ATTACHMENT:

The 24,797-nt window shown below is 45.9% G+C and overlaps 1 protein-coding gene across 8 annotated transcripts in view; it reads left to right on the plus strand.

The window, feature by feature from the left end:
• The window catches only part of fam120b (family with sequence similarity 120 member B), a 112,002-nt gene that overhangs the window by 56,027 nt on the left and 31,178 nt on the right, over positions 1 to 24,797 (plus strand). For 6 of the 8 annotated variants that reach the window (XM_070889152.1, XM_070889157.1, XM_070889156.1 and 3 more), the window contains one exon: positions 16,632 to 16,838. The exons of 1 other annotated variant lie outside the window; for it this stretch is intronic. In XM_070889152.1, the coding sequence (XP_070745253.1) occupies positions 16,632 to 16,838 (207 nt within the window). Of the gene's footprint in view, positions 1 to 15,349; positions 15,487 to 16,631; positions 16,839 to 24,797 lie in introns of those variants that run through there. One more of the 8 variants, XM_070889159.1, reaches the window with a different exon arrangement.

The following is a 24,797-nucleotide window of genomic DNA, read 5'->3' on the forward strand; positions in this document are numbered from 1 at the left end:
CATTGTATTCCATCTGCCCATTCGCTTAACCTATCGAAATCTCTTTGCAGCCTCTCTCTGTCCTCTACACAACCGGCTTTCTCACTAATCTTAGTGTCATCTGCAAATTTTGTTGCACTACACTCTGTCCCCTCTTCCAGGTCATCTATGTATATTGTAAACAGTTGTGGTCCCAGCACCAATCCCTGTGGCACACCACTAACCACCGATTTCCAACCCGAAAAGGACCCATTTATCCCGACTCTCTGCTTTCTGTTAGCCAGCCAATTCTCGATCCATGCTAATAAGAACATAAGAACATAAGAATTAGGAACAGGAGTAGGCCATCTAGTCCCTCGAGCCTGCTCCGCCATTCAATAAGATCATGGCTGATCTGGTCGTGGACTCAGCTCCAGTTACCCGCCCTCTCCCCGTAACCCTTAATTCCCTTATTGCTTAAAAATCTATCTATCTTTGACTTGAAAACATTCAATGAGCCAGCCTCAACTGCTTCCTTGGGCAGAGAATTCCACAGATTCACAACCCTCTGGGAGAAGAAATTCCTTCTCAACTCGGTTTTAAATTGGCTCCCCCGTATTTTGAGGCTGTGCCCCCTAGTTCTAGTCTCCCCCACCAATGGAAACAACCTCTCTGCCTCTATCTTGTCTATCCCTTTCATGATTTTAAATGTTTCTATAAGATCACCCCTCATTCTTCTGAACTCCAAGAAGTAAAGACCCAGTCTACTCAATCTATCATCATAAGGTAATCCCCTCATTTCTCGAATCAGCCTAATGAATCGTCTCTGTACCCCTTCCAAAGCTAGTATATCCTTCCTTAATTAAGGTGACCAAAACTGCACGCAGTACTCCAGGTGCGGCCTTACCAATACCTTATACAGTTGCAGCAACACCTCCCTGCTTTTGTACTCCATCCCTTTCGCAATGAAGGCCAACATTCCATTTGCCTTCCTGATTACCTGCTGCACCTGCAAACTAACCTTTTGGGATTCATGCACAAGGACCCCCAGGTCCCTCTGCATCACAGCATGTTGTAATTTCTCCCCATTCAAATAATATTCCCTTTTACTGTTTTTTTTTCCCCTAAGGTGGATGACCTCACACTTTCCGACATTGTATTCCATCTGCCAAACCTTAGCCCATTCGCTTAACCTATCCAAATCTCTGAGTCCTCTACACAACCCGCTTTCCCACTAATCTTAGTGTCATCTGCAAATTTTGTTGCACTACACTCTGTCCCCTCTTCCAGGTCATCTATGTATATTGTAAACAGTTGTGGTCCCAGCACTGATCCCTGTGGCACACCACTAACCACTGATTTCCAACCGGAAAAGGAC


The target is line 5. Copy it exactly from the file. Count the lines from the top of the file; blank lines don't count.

CATTGTATTCCATCTGCCCATTCGCTTAACCTATCGAAATCTCTTTGCAGCCTCTCTCTGTCCTCTACACAACCGGCTTTCTCACTAATCTTAGTGTCATCTGCAAATTTTGTTGCACTACACTCTGTCCCCTCTTCCAGGTCATCTATGTATATTGTAAACAGTTGTGGTCCCAGCACCAATCCCTGTGGCACACCACTAACCACCGATTTCCAACCCGAAAAGGACCCATTTATCCCGACTCTCTGCTTTCTGTTAGCCAGCCAATTCTCGATCCATGCTAATAAGAACATAAGAACATAAGAATTAGGAACAGGAGTAGGCCATCTAGTCCCTCGAGCCTGCTCCGCCATTCAATAAGATCATGGCTGATCTGGTCGTGGACTCAGCTCCAGTTACCCGCCCTCTCCCCGTAACCCTTAATTCCCTTATTGCTTAAAAATCTATCTATCTTTGACTTGAAAACATTCAATGAGCCAGCCTCAACTGCTTCCTTGGGCAGAGAATTCCACAGATTCACAACCCTCTGGGAGAAGAAATTCCTTCTCAACTCGGTTTTAAATTGGCTCCCCCGTATTTTGAGGCTGTGCCCCCTAGTTCTAGTCTCCCCCACCAATGGAAACAACCTCTCTGCCTCTATCTTGTCTATCCCTTTCATGATTTTAAATGTTTCTATAAGATCACCCCTCATTCTTCTGAACTCCAAGAAGTAAAGACCCAGTCTACTCAATCTATCATCATAAGGTAATCCCCTCATTTCTCGAATCAGCCTAATGAATCGTCTCTGTACCCCTTCCAAAGCTAGTATATCCTTCCTTAATTAAGGTGACCAAAACTGCACGCAGTACTCCAGGTGCGGCCTTACCAATACCTTATACAGTTGCAGCAACACCTCCCTGCTTTTGTACTCCATCCCTTTCGCAATGAAGGCCAACATTCCATTTGCCTTCCTGATTACCTGCTGCACCTGCAAACTAACCTTTTGGGATTCATGCACAAGGACCCCCAGGTCCCTCTGCATCACAGCATGTTGTAATTTCTCCCCATTCAAATAATATTCCCTTTTACTGTTTTTTTTTCCCCTAAGGTGGATGACCTCACACTTTCCGACATTGTATTCCATCTGCCAAACCTTAGCCCATTCGCTTAACCTATCCAAATCTCTGAGTCCTCTACACAACCCGCTTTCCCACTAATCTTAGTGTCATCTGCAAATTTTGTTGCACTACACTCTGTCCCCTCTTCCAGGTCATCTATGTATATTGTAAACAGTTGTGGTCCCAGCACTGATCCCTGTGGCACACCACTAACCACTGATTTCCAACCGGAAAAGGAC